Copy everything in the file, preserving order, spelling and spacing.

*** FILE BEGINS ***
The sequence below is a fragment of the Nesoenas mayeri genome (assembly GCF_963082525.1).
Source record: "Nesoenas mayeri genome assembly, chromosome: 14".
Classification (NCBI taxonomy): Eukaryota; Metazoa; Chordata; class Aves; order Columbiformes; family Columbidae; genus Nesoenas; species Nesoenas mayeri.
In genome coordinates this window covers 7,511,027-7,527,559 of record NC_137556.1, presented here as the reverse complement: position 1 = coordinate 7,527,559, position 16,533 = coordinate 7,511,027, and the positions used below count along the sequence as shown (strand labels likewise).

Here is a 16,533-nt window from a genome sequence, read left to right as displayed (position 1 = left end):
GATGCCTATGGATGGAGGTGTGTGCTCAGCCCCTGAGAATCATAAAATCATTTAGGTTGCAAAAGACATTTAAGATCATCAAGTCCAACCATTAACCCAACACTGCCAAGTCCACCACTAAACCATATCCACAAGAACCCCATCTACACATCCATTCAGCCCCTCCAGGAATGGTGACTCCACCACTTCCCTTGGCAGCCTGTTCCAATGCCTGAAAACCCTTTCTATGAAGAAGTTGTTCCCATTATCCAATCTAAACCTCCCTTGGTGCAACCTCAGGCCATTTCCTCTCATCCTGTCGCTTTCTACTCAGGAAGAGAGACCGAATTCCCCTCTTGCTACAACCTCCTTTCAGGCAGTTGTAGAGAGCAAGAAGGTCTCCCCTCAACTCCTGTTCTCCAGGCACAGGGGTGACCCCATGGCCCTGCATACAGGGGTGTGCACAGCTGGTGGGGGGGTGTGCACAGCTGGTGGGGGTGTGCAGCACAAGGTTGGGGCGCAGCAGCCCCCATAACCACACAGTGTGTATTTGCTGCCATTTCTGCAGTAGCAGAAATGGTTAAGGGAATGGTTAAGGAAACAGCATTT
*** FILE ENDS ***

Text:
The sequence below is a fragment of the Nesoenas mayeri genome (assembly GCF_963082525.1).
Source record: "Nesoenas mayeri genome assembly, chromosome: 14".
Classification (NCBI taxonomy): Eukaryota; Metazoa; Chordata; class Aves; order Columbiformes; family Columbidae; genus Nesoenas; species Nesoenas mayeri.
In genome coordinates this window covers 7,511,027-7,527,559 of record NC_137556.1, presented here as the reverse complement: position 1 = coordinate 7,527,559, position 16,533 = coordinate 7,511,027, and the positions used below count along the sequence as shown (strand labels likewise).

Here is a 16,533-nt window from a genome sequence, read left to right as displayed (position 1 = left end):
GATGCCTATGGATGGAGGTGTGTGCTCAGCCCCTGAGAATCATAAAATCATTTAGGTTGCAAAAGACATTTAAGATCATCAAGTCCAACCATTAACCCAACACTGCCAAGTCCACCACTAAACCATATCCACAAGAACCCCATCTACACATCCATTCAGCCCCTCCAGGAATGGTGACTCCACCACTTCCCTTGGCAGCCTGTTCCAATGCCTGAAAACCCTTTCTATGAAGAAGTTGTTCCCATTATCCAATCTAAACCTCCCTTGGTGCAACCTCAGGCCATTTCCTCTCATCCTGTCGCTTTCTACTCAGGAAGAGAGACCGAATTCCCCTCTTGCTACAACCTCCTTTCAGGCAGTTGTAGAGAGCAAGAAGGTCTCCCCTCAACTCCTGTTCTCCAGGCACAGGGGTGACCCCATGGCCCTGCATACAGGGGTGTGCACAGCTGGTGGGGGGGTGTGCACAGCTGGTGGGGGTGTGCAGCACAAGGTTGGGGCGCAGCAGCCCCCATAACCACACAGTGTGTATTTGCTGCCATTTCTGCAGTAGCAGAAATGGTTAAGGGAATGGTTAAGGAAACAGCATTT